A change of season and my Fibromyalgia symptoms exacerbate




After scheduling all of today's positivity posts on Facebook, I had a sleep day with my hot water bottle. I had no option really when my body says rest I have to oblige.

With the change in season and the decrease in daylight (even slightly), already my symptoms have started to exasperate for me. Usually, September through March is my nasty months. I tried to put this to the back of my mind, but already the pain has started to intensify, the waking in the night with breakthrough pain and I having to increase pain relief.

It is so easy to forget in summer when is shining on your body that the very painful season is coming. The painful season brings extreme exhaustion, a combination of low Vitamin D levels and chronic fatigue for me.

What Weather Factors Affect Fibromyalgia Sufferers?

There are five major weather factors that appear to affect fibromyalgia symptoms:

Temperature: Rapid changes in temperature can sometimes trigger a fibromyalgia flare or help to ease fibromyalgia pain. Cold weather tends to make fibromyalgia symptoms worse while warmer weather tends to ease those troublesome symptoms.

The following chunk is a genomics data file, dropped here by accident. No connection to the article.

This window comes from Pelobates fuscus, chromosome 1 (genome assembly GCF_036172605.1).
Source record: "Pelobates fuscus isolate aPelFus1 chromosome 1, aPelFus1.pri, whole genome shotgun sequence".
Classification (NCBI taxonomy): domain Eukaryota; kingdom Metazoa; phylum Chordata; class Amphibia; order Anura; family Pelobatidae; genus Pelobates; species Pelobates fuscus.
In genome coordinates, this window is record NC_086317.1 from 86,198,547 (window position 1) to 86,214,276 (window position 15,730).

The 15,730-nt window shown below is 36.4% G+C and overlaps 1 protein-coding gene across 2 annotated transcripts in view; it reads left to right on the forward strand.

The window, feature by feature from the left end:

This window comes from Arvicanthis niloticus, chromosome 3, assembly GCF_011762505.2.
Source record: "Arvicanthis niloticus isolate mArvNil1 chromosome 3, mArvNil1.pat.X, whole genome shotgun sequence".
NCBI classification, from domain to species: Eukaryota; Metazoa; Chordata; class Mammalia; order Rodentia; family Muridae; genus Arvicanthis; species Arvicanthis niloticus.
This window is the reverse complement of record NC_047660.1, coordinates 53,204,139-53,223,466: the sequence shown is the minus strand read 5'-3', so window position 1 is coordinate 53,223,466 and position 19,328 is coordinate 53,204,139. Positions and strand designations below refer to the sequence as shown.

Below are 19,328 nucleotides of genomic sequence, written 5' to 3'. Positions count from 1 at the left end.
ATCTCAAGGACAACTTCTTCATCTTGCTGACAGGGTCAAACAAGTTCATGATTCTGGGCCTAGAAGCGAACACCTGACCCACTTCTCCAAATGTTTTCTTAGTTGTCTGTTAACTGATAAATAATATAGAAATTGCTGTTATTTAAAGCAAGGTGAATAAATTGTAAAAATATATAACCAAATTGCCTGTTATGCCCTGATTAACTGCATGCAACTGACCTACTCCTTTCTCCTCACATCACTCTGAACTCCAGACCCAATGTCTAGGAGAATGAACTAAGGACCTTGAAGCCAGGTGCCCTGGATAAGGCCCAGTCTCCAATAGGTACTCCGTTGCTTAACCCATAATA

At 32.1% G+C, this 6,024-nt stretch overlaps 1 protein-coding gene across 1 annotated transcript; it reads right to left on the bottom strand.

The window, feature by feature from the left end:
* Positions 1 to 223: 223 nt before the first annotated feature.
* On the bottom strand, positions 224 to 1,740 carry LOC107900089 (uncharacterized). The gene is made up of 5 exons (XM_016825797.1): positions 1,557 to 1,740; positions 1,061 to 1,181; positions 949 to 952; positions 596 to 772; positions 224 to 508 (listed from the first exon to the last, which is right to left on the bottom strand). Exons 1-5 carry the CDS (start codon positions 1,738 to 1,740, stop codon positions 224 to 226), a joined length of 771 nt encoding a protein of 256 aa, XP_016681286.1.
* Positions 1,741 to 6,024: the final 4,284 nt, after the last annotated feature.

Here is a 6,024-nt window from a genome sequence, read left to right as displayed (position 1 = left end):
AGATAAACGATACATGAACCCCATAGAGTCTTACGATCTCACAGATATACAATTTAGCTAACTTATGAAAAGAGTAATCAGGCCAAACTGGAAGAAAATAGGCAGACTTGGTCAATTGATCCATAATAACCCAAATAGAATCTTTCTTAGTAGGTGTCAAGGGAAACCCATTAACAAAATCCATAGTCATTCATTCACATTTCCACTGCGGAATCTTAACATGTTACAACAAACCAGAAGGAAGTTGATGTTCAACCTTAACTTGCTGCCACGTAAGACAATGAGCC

Barometric Pressure: Barometric pressure is a measurement of the weight that is exerted by the air all around us. On beautiful sunny days, barometric pressure tends to be quite high, but during a storm or similar weather front, barometric pressure drops suddenly. Fibromyalgia sufferers often find that these changes in barometric pressure can trigger muscle aches and pains.

Humidity: Absolute humidity is a measurement of the amount of water vapour present in each unit of air. When absolute humidity is low, fibromyalgia sufferers often report headaches, stiffness, and flares in widespread pain.


Precipitation: Precipitation is the term used to refer to any type of water that falls to the ground from the sky, including rain, sleet, snow, or hail. Precipitation is often accompanied by a change in barometric pressure and therefore may exacerbate your symptoms of pain and fatigue.


Wind: Whether it’s a light wind or a gale-force wind, the wind generally causes a decrease in barometric pressure. This means that the wind can trigger fatigue, headaches, and muscle aches in fibromyalgia sufferers.


Now is the time for preparation,  start to gather all your essentials such as heat pads, electric blankets, hot water bottle. Yes, it is like being a doomsday prepper but you will be glad of it on painful days.

Become super organised with regards to repeat prescriptions. No way do I want to run out of Tramadol in my most painful hour of need as the GP receptionists nowadays have as much mercy as Davros' Daleks.

Just go with the flow, it is time to accept that you will be more tired than usual as it is THAT season. There is nothing you can do about it so don't feel guilty.

You can get through anything with the right mindset so REALLY appreciate all around you that is wonderful, the good people and unicorn magic as the winter can be tough so bank some happy funny times during Autumn to giggle about.

 Love and gentle hugs to you all


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